Ms. Serena Houghton, an epidemiology doctoral candidate in the UMass Amherst School of Public Health and Health Sciences, was the lead author on a recently published paper in the Journal of the National Cancer Institute.
The article, titled “Perineal powder use and risk of ovarian cancer,” examines whether women participating in the Women’s Health Initiative Observational Study who had used perineal powders experienced a higher prevalence of ovarian cancer than those who never used them.
According to Ms. Houghton and UMass Amherst co-authors Drs. Susan E. Hankinson, Susan Sturgeon, and Katherine Reeves, along with colleagues from other institutions, there has been speculation since the 1960s that perineal powders like talc are associated with ovarian cancer. In addition, they write, “Case-control studies have reported an increased risk of ovarian cancer among talc users; however, the only cohort study to date found no association except for an increase in serous invasive ovarian cancers.”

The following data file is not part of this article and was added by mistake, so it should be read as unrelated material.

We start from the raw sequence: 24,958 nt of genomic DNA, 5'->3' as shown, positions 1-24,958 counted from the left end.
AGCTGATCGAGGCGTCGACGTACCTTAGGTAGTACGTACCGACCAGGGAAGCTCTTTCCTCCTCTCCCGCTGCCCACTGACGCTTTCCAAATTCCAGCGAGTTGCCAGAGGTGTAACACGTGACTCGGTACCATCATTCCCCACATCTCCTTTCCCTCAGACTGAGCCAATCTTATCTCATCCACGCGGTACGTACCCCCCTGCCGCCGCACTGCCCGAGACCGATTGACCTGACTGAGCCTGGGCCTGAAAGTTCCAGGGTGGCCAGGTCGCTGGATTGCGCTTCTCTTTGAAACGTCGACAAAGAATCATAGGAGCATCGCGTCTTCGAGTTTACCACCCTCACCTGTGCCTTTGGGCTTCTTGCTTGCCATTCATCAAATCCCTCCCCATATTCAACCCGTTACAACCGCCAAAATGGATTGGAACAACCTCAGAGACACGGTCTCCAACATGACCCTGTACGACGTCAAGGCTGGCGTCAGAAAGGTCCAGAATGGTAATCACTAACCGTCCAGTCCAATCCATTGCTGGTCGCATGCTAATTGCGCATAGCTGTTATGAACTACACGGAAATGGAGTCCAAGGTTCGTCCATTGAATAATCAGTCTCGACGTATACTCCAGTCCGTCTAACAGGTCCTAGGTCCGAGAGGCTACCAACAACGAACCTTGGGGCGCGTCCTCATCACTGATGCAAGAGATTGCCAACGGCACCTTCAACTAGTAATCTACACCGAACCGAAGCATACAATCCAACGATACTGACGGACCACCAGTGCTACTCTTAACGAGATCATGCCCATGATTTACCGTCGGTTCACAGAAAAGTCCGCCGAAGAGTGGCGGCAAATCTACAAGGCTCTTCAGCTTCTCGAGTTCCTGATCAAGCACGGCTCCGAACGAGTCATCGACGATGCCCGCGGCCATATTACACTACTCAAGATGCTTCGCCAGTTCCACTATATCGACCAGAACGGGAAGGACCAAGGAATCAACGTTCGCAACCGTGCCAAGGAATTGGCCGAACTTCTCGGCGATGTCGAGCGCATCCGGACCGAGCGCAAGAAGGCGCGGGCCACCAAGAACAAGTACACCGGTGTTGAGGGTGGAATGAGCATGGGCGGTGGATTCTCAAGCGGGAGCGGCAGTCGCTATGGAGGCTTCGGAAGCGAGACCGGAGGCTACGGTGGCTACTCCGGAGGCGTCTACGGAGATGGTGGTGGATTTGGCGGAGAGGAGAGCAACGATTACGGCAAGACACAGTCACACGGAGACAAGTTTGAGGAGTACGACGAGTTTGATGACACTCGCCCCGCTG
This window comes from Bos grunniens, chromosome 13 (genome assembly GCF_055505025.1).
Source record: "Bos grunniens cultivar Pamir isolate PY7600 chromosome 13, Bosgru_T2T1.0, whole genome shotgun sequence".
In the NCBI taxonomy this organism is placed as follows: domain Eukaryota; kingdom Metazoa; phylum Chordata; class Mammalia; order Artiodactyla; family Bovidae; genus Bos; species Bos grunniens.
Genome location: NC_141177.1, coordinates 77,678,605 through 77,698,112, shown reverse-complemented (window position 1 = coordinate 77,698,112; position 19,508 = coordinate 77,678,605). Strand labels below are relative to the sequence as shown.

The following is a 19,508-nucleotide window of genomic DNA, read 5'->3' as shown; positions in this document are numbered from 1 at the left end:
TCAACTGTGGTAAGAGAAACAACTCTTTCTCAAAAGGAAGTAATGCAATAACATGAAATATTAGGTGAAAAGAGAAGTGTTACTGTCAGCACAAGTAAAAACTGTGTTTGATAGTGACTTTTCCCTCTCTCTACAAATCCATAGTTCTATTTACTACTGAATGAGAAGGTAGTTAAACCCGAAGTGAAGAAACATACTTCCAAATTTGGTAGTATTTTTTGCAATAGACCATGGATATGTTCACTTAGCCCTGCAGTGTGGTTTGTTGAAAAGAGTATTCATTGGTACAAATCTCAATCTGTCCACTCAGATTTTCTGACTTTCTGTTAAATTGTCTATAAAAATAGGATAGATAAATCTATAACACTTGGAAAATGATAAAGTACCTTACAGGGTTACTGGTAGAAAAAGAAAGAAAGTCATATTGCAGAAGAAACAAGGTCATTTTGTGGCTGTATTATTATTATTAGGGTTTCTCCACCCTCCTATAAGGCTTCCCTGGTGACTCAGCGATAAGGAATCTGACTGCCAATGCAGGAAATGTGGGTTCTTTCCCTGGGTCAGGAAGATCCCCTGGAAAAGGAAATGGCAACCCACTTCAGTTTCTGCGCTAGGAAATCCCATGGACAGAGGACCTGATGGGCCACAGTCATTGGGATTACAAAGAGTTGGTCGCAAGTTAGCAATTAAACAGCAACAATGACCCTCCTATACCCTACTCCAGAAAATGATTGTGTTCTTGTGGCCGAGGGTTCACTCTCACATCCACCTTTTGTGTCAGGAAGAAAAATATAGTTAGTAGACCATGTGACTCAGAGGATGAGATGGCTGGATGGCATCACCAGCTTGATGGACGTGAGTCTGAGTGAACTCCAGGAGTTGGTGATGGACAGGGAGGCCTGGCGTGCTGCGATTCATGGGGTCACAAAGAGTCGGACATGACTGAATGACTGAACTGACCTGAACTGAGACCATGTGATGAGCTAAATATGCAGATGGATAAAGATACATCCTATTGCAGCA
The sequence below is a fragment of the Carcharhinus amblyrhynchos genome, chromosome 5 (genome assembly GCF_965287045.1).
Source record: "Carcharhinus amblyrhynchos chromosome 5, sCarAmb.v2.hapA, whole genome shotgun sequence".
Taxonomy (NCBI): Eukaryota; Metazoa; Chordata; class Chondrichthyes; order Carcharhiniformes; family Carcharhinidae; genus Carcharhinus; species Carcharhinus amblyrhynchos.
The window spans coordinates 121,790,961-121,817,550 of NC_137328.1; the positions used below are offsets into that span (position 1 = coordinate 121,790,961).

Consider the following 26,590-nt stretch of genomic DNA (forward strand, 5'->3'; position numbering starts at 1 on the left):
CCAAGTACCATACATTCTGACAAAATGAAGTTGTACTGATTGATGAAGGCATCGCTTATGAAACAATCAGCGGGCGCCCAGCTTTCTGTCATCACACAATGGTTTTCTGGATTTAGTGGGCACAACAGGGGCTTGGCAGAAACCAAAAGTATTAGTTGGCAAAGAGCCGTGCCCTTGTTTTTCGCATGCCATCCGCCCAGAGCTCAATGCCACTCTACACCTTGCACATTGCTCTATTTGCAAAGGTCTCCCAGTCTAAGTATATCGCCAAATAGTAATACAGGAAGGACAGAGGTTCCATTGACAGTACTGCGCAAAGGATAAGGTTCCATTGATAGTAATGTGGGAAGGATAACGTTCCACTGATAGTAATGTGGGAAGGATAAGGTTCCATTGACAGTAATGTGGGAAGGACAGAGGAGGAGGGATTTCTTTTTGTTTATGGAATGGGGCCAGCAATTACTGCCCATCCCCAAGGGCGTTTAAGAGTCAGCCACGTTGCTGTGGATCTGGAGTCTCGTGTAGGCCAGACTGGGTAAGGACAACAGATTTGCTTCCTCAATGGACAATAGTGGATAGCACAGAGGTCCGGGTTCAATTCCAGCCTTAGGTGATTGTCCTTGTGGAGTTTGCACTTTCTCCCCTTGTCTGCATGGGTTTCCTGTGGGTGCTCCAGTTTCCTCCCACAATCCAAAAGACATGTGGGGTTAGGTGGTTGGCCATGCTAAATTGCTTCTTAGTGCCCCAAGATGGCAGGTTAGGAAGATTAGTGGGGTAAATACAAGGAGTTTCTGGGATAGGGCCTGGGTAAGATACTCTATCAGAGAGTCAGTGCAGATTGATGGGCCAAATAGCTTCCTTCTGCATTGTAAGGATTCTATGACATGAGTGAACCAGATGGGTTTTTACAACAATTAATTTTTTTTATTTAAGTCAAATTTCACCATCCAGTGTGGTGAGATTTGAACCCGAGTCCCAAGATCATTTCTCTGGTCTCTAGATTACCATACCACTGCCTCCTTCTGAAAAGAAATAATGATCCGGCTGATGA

In contrast to this past research, Ms. Houghton and her co-authors found no increased risk of any type of ovarian cancer among the 61,576 post-menopausal women in the study that had used perineal powder.